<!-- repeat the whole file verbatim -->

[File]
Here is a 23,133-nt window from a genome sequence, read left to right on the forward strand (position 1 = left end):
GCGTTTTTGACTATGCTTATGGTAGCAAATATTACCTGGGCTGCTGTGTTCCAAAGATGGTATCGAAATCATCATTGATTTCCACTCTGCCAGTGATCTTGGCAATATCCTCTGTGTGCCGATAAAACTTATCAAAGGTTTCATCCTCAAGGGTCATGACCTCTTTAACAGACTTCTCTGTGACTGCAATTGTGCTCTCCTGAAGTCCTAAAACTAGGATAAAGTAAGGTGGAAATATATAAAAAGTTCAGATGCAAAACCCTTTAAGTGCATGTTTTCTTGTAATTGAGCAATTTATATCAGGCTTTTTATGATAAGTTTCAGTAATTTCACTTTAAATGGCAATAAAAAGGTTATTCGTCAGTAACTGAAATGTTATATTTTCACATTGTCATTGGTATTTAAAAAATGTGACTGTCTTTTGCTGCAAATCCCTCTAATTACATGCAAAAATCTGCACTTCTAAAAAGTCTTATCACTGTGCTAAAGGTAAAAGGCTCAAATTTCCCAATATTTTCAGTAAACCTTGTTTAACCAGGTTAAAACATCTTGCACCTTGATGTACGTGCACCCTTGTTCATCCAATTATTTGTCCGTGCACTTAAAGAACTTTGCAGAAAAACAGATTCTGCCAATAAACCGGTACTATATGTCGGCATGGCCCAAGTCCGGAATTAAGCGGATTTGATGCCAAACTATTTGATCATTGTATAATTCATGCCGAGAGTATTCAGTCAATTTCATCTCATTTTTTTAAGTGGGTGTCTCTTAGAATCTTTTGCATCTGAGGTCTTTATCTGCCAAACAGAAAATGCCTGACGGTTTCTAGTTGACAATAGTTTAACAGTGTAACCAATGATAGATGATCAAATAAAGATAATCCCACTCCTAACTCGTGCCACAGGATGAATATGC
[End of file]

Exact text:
Here is a 23,133-nt window from a genome sequence, read left to right on the forward strand (position 1 = left end):
GCGTTTTTGACTATGCTTATGGTAGCAAATATTACCTGGGCTGCTGTGTTCCAAAGATGGTATCGAAATCATCATTGATTTCCACTCTGCCAGTGATCTTGGCAATATCCTCTGTGTGCCGATAAAACTTATCAAAGGTTTCATCCTCAAGGGTCATGACCTCTTTAACAGACTTCTCTGTGACTGCAATTGTGCTCTCCTGAAGTCCTAAAACTAGGATAAAGTAAGGTGGAAATATATAAAAAGTTCAGATGCAAAACCCTTTAAGTGCATGTTTTCTTGTAATTGAGCAATTTATATCAGGCTTTTTATGATAAGTTTCAGTAATTTCACTTTAAATGGCAATAAAAAGGTTATTCGTCAGTAACTGAAATGTTATATTTTCACATTGTCATTGGTATTTAAAAAATGTGACTGTCTTTTGCTGCAAATCCCTCTAATTACATGCAAAAATCTGCACTTCTAAAAAGTCTTATCACTGTGCTAAAGGTAAAAGGCTCAAATTTCCCAATATTTTCAGTAAACCTTGTTTAACCAGGTTAAAACATCTTGCACCTTGATGTACGTGCACCCTTGTTCATCCAATTATTTGTCCGTGCACTTAAAGAACTTTGCAGAAAAACAGATTCTGCCAATAAACCGGTACTATATGTCGGCATGGCCCAAGTCCGGAATTAAGCGGATTTGATGCCAAACTATTTGATCATTGTATAATTCATGCCGAGAGTATTCAGTCAATTTCATCTCATTTTTTTAAGTGGGTGTCTCTTAGAATCTTTTGCATCTGAGGTCTTTATCTGCCAAACAGAAAATGCCTGACGGTTTCTAGTTGACAATAGTTTAACAGTGTAACCAATGATAGATGATCAAATAAAGATAATCCCACTCCTAACTCGTGCCACAGGATGAATATGC